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Australian start-up businesses focusing on real-world VR applications

Phoria, a Melbourne-based start-up has set an example for VR use. It used to contribute VR for real estate companies and now helps cancer-stricken kids.

The company contacted by a family who had seen one of its VR real estate ads. Fascinated by the headset, the family wanted the high-tech gizmo for their daughter, who was undergoing cancer treatments in the hospital.

The incident inspired Trent Clews-de Castella, co-founder of Phoria, to wonder how VR could be used in a socially constructive manner. The tech company, established in 2014, has achieved upwards of $1 million in revenues and is now steadily marching towards the $2 million threshold. Castella and co-founder Joseph Purdam state that they were able to create new VR projects will real-world value.

 

Phoria has created associations with the Royal Children’s Hospital, the Peter MacCallum Cancer Centre, and the Murdoch Children’s Research Institute during the past year. The partnerships are useful for evaluating if VR makes a positive difference for cancer-stricken children.

One project deals with VR’s effects on children’s anxiety levels, while the other involves a simulation for helping children and their loved ones get ready for radiation therapy. Maria McCarthy, coordinator of psycho-oncology services at the Royal Children’s Hospital’s Children’s Cancer Centre, stated that VR was truly immersive and had a profound effect on patients.

She stated that the experience has been excellent, admitting that health businesses rarely associate with start-ups. Phoria has an extensive 4-year portfolio of interactive projects with several businesses.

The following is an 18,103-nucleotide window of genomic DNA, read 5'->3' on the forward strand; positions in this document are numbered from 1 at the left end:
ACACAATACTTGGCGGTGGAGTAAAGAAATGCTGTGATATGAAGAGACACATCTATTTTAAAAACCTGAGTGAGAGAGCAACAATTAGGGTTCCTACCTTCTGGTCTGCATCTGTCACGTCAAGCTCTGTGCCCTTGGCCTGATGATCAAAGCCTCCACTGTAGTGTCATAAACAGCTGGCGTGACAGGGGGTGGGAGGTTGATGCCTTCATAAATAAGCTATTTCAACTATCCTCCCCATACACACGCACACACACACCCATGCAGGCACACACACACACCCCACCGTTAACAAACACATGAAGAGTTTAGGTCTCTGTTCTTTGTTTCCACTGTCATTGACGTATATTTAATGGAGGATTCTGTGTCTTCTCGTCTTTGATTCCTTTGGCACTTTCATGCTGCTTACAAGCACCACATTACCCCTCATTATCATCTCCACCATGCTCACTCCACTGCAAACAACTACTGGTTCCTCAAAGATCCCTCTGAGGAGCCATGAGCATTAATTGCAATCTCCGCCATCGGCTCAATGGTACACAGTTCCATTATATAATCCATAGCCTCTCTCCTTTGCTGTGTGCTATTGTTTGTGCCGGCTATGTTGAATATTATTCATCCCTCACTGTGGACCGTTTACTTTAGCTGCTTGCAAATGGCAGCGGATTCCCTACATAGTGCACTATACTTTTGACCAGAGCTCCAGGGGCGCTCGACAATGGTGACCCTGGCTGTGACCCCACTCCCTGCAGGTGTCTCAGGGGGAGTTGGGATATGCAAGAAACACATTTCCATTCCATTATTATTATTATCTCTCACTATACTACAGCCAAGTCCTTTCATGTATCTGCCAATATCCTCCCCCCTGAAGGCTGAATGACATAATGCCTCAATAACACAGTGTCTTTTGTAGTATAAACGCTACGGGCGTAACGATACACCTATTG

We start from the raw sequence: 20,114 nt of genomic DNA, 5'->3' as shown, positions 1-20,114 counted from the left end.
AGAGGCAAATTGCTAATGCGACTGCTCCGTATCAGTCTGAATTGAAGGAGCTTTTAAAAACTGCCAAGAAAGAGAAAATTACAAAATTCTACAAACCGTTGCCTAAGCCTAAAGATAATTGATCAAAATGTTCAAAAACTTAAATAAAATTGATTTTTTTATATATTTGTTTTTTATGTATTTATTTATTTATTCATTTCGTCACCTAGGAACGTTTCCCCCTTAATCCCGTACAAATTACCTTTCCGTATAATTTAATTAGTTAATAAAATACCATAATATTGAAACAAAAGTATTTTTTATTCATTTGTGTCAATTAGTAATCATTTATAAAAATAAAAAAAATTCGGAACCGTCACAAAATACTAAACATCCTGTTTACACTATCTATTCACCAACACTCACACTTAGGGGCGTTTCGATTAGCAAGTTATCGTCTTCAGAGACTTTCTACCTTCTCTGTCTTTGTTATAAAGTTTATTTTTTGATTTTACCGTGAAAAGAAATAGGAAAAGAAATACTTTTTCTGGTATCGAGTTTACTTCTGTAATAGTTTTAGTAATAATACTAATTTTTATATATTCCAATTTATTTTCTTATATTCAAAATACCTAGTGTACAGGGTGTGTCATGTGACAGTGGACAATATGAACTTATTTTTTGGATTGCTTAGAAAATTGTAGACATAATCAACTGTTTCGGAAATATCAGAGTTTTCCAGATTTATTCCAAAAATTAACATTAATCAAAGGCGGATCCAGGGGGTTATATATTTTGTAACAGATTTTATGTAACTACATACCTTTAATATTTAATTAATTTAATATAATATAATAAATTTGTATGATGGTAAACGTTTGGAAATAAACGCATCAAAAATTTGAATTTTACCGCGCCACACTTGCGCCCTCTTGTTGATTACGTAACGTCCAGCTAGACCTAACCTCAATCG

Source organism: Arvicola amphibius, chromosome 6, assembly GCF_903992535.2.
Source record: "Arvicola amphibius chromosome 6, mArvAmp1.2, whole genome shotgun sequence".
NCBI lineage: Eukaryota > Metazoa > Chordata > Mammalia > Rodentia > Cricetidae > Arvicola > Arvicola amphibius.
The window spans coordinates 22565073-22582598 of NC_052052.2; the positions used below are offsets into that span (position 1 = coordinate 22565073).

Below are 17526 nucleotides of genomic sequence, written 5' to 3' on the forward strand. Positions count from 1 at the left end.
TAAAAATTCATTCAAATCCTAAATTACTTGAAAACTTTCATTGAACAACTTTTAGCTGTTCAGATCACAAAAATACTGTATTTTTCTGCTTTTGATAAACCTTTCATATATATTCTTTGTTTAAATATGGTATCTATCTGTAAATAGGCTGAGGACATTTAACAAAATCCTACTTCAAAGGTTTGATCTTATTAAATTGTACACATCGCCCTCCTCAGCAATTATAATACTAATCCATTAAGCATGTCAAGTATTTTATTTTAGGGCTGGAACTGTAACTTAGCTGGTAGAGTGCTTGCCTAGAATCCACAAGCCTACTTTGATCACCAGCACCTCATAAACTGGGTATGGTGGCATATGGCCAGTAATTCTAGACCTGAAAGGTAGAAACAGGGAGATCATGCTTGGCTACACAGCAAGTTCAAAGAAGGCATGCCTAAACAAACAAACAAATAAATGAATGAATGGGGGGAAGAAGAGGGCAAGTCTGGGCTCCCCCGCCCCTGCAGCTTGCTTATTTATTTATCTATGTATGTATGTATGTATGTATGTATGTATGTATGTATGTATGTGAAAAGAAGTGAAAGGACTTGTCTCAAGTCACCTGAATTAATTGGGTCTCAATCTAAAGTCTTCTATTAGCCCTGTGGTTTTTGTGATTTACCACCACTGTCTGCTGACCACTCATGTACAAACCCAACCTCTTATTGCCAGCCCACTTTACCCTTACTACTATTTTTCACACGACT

According to Castella, the Phoria team recognised the dynamic nature of VR. The technology has useful applications across industries, as opposed to being a ruse. He stressed that such uses made VR more than a plaything.

Growing demands

Phoria is a consultant for Facebook Australia, in a role which connects the network to businesses. The purpose of this partnership is the fast development of AR projects.

With the 2014 Oculus purchase and releasing AR filters for business ads this year, Facebook has built its presence in the augmented reality domain.

Karen Maurice O’Leary, creative strategist at Facebook Australia states that businesses in the country are quite interested in creating custom AR filters, in addition to interactive Facebook ads. She stressed the power of simple ideas which encourage people to customise offerings.

 

A prominent example of AR incorporation is the West Australian Ballet’s custom AR filter development recently. It exhibited an AR film to individuals who held their devices over their season brochure.

 

Tash Tan, the founder of Sydney-based digital company S1T2, explains that Facebook has realised how AR is a shareable business tool. He acknowledges how Facebook VR offerings are working to build better communications. S1T2 is expected to double up on its $2.5 million annual revenue.

Tan and Castella are like-minded in their approach of creating real-world AR applications. A VR game has been launched by S1T2 as part of its Pacific Islands project. The app helps children to eat healthily. Tan admits that finding local talent is a challenge with future growth.

 

 

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